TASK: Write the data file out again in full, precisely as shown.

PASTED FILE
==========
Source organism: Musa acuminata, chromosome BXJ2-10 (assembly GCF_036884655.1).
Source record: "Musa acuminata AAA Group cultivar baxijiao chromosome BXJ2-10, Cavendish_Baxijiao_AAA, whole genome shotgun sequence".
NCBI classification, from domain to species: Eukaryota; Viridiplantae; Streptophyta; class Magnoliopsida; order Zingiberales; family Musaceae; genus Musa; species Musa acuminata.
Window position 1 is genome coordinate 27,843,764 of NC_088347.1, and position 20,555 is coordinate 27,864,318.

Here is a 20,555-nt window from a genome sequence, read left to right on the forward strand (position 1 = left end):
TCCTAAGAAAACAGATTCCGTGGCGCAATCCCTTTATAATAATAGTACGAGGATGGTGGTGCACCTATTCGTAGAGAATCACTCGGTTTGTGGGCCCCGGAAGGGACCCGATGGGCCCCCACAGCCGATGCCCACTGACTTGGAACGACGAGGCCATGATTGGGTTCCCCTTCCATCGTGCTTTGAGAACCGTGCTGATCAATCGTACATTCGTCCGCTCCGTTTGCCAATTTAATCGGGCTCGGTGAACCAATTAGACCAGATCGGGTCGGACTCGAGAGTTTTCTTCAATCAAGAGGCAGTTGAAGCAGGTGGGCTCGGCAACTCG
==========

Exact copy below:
Source organism: Musa acuminata, chromosome BXJ2-10 (assembly GCF_036884655.1).
Source record: "Musa acuminata AAA Group cultivar baxijiao chromosome BXJ2-10, Cavendish_Baxijiao_AAA, whole genome shotgun sequence".
NCBI classification, from domain to species: Eukaryota; Viridiplantae; Streptophyta; class Magnoliopsida; order Zingiberales; family Musaceae; genus Musa; species Musa acuminata.
Window position 1 is genome coordinate 27,843,764 of NC_088347.1, and position 20,555 is coordinate 27,864,318.

Here is a 20,555-nt window from a genome sequence, read left to right on the forward strand (position 1 = left end):
TCCTAAGAAAACAGATTCCGTGGCGCAATCCCTTTATAATAATAGTACGAGGATGGTGGTGCACCTATTCGTAGAGAATCACTCGGTTTGTGGGCCCCGGAAGGGACCCGATGGGCCCCCACAGCCGATGCCCACTGACTTGGAACGACGAGGCCATGATTGGGTTCCCCTTCCATCGTGCTTTGAGAACCGTGCTGATCAATCGTACATTCGTCCGCTCCGTTTGCCAATTTAATCGGGCTCGGTGAACCAATTAGACCAGATCGGGTCGGACTCGAGAGTTTTCTTCAATCAAGAGGCAGTTGAAGCAGGTGGGCTCGGCAACTCG